Groundcovers are great, but handling weeds in them can be a big challenge. Groundcovers provide advantages both aesthetically and also reduces needs for watering and mulching in some landscape situations. However, there are some disadvantages you should consider when it comes to weed control in beds full of ivy, myrtle, pachysandra, and others.
The easiest way to manage weeds is to spray them with herbicide. When applied to a small weed, it shrivels up and dies, decomposes, and isn’t a big concern. However, when a bed is full of a groundcover plant herbicide injury could occur. There are a few exceptions of specialty herbicides and these cover only a minimal amount of weed varieties. The last thing you want is a dead spot in your pachysandra where you decided to spray chickweed with Round-up. This is why we recommend to not use groundcover in most landscape beds. This is especially true on commercial properties because of its increased maintenance costs.
You have to decide what is more important, having groundcover, or low-maintenance. You can’t have both sometimes. When groundcover is thin, more weeds will grow. When groundcover beds are newer, there will most likely be more weed seed germination because of the soil being disturbed during installation. Also, the soil will heat up more as the sun bakes the earth.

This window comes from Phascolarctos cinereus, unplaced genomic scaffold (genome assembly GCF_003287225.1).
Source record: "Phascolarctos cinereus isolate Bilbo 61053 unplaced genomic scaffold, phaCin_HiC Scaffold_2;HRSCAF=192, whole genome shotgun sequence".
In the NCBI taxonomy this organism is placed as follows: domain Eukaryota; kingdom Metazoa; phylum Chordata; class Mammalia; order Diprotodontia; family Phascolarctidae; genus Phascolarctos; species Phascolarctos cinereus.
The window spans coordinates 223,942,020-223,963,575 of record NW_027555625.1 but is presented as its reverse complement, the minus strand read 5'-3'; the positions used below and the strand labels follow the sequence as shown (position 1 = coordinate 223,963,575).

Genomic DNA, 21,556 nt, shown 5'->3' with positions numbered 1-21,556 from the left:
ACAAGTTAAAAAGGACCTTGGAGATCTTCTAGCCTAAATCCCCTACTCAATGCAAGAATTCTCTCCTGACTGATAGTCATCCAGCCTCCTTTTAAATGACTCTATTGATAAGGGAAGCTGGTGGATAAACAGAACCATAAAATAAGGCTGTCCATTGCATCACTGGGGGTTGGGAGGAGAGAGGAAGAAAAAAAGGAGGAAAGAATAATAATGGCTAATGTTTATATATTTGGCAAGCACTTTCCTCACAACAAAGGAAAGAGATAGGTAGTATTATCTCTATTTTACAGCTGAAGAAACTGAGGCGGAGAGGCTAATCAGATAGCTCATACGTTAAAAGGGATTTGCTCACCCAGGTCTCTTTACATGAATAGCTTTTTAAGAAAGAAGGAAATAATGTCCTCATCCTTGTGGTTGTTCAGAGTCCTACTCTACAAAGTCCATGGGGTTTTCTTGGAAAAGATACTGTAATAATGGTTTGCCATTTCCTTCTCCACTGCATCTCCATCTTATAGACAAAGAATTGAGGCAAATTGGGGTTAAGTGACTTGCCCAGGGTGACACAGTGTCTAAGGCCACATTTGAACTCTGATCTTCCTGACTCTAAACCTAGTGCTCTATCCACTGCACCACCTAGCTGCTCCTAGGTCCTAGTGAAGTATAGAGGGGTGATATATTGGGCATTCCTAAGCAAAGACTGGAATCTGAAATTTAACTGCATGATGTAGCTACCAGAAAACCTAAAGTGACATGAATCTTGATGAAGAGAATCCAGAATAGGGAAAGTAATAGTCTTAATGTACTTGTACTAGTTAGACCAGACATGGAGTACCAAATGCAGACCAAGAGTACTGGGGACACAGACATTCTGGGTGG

If you decide you go the route of groundcover, just understand this means you will need to pull more weeds than you like. Pre-emergent weed control materials in these areas several times a year can give you relief from those weeds that germinate from seeds, but you may still have other varieties that are persistent or creeping in. You will want to encourage a thick stand of groundcover. This means addressing the insect and disease issues with a Tree & Shrub Care Program, watering in times of drought, and planting groundcover to fill in thinner areas. This may take several years to accomplish your goal.
If that paragraph above sounded like too much work, or too much money involved, you do have another option. You can spray to kill groundcover in your beds and then replace it with mulch. This also may take some time to accomplish as well, because it may attempt to re-grow as well as there may be areas you can’t spray because they are near a shrub or other plant you don’t want to injure with herbicide. In the long run, this will most likely be your less-expensive option vs. maintaining groundcover in beds.
In the end, it basically boils down to your goal and what is important to you. The best way to figure out if groundcover is right for your property or to manage weeds in groundcover beds, find a landscape company that has the full array of services listed above to assist you in whatever decision you make.